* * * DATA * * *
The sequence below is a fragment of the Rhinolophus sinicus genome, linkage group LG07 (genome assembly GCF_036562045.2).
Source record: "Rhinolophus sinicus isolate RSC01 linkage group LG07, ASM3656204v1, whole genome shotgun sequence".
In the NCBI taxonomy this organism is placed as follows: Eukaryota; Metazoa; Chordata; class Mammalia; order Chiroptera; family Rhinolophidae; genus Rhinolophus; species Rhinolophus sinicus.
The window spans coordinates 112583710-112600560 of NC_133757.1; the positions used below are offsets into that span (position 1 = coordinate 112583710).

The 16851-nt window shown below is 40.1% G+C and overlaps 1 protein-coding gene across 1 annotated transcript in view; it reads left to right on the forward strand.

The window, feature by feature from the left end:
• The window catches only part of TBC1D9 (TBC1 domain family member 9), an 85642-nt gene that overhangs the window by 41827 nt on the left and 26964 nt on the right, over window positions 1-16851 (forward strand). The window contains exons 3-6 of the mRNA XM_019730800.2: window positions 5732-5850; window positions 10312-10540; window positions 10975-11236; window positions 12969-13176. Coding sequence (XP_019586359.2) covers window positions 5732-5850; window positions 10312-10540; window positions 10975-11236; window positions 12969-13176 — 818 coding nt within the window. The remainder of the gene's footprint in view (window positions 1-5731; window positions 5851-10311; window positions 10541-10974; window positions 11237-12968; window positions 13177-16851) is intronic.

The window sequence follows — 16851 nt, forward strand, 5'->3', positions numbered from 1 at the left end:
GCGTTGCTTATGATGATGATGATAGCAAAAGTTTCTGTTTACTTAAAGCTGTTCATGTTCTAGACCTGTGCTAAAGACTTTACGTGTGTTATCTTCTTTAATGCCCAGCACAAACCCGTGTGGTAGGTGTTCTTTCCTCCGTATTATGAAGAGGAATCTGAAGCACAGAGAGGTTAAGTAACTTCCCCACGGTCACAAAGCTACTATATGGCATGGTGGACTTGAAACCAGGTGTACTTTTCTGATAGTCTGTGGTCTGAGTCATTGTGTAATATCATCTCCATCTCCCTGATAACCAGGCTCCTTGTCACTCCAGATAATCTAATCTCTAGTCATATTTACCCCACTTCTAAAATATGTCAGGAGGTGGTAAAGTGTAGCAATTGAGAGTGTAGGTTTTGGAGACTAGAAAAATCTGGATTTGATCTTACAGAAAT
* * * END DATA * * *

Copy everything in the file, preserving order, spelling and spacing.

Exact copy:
The sequence below is a fragment of the Rhinolophus sinicus genome, linkage group LG07 (genome assembly GCF_036562045.2).
Source record: "Rhinolophus sinicus isolate RSC01 linkage group LG07, ASM3656204v1, whole genome shotgun sequence".
In the NCBI taxonomy this organism is placed as follows: Eukaryota; Metazoa; Chordata; class Mammalia; order Chiroptera; family Rhinolophidae; genus Rhinolophus; species Rhinolophus sinicus.
The window spans coordinates 112583710-112600560 of NC_133757.1; the positions used below are offsets into that span (position 1 = coordinate 112583710).

The 16851-nt window shown below is 40.1% G+C and overlaps 1 protein-coding gene across 1 annotated transcript in view; it reads left to right on the forward strand.

The window, feature by feature from the left end:
• The window catches only part of TBC1D9 (TBC1 domain family member 9), an 85642-nt gene that overhangs the window by 41827 nt on the left and 26964 nt on the right, over window positions 1-16851 (forward strand). The window contains exons 3-6 of the mRNA XM_019730800.2: window positions 5732-5850; window positions 10312-10540; window positions 10975-11236; window positions 12969-13176. Coding sequence (XP_019586359.2) covers window positions 5732-5850; window positions 10312-10540; window positions 10975-11236; window positions 12969-13176 — 818 coding nt within the window. The remainder of the gene's footprint in view (window positions 1-5731; window positions 5851-10311; window positions 10541-10974; window positions 11237-12968; window positions 13177-16851) is intronic.

The window sequence follows — 16851 nt, forward strand, 5'->3', positions numbered from 1 at the left end:
GCGTTGCTTATGATGATGATGATAGCAAAAGTTTCTGTTTACTTAAAGCTGTTCATGTTCTAGACCTGTGCTAAAGACTTTACGTGTGTTATCTTCTTTAATGCCCAGCACAAACCCGTGTGGTAGGTGTTCTTTCCTCCGTATTATGAAGAGGAATCTGAAGCACAGAGAGGTTAAGTAACTTCCCCACGGTCACAAAGCTACTATATGGCATGGTGGACTTGAAACCAGGTGTACTTTTCTGATAGTCTGTGGTCTGAGTCATTGTGTAATATCATCTCCATCTCCCTGATAACCAGGCTCCTTGTCACTCCAGATAATCTAATCTCTAGTCATATTTACCCCACTTCTAAAATATGTCAGGAGGTGGTAAAGTGTAGCAATTGAGAGTGTAGGTTTTGGAGACTAGAAAAATCTGGATTTGATCTTACAGAAAT